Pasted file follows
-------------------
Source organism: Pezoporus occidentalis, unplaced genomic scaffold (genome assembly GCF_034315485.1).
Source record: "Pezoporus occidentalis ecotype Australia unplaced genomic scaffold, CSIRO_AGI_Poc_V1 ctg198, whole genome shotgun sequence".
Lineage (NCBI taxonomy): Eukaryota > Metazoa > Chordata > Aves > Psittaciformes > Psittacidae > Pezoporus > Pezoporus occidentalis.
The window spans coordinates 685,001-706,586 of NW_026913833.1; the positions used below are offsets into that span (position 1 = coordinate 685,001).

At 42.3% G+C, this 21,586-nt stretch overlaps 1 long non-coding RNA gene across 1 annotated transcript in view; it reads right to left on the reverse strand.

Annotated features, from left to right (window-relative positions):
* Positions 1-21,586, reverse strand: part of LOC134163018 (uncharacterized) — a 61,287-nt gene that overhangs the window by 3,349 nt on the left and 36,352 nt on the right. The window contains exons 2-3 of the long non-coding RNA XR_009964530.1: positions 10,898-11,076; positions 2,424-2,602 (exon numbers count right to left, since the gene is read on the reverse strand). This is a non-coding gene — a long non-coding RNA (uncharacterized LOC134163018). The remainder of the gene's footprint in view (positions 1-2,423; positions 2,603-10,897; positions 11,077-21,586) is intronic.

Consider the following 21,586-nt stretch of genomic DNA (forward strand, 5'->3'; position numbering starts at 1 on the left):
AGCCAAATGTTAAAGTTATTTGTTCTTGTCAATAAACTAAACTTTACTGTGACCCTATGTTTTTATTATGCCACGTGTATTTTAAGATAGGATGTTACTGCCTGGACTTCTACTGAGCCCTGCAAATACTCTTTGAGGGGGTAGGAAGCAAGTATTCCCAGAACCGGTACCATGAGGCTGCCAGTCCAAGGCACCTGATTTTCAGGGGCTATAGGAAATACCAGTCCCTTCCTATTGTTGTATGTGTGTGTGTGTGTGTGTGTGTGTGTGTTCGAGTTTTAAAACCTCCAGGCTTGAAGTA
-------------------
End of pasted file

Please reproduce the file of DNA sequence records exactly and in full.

Source organism: Pezoporus occidentalis, unplaced genomic scaffold (genome assembly GCF_034315485.1).
Source record: "Pezoporus occidentalis ecotype Australia unplaced genomic scaffold, CSIRO_AGI_Poc_V1 ctg198, whole genome shotgun sequence".
Lineage (NCBI taxonomy): Eukaryota > Metazoa > Chordata > Aves > Psittaciformes > Psittacidae > Pezoporus > Pezoporus occidentalis.
The window spans coordinates 685,001-706,586 of NW_026913833.1; the positions used below are offsets into that span (position 1 = coordinate 685,001).

At 42.3% G+C, this 21,586-nt stretch overlaps 1 long non-coding RNA gene across 1 annotated transcript in view; it reads right to left on the reverse strand.

Annotated features, from left to right (window-relative positions):
* Positions 1-21,586, reverse strand: part of LOC134163018 (uncharacterized) — a 61,287-nt gene that overhangs the window by 3,349 nt on the left and 36,352 nt on the right. The window contains exons 2-3 of the long non-coding RNA XR_009964530.1: positions 10,898-11,076; positions 2,424-2,602 (exon numbers count right to left, since the gene is read on the reverse strand). This is a non-coding gene — a long non-coding RNA (uncharacterized LOC134163018). The remainder of the gene's footprint in view (positions 1-2,423; positions 2,603-10,897; positions 11,077-21,586) is intronic.

Consider the following 21,586-nt stretch of genomic DNA (forward strand, 5'->3'; position numbering starts at 1 on the left):
AGCCAAATGTTAAAGTTATTTGTTCTTGTCAATAAACTAAACTTTACTGTGACCCTATGTTTTTATTATGCCACGTGTATTTTAAGATAGGATGTTACTGCCTGGACTTCTACTGAGCCCTGCAAATACTCTTTGAGGGGGTAGGAAGCAAGTATTCCCAGAACCGGTACCATGAGGCTGCCAGTCCAAGGCACCTGATTTTCAGGGGCTATAGGAAATACCAGTCCCTTCCTATTGTTGTATGTGTGTGTGTGTGTGTGTGTGTGTGTGTTCGAGTTTTAAAACCTCCAGGCTTGAAGTA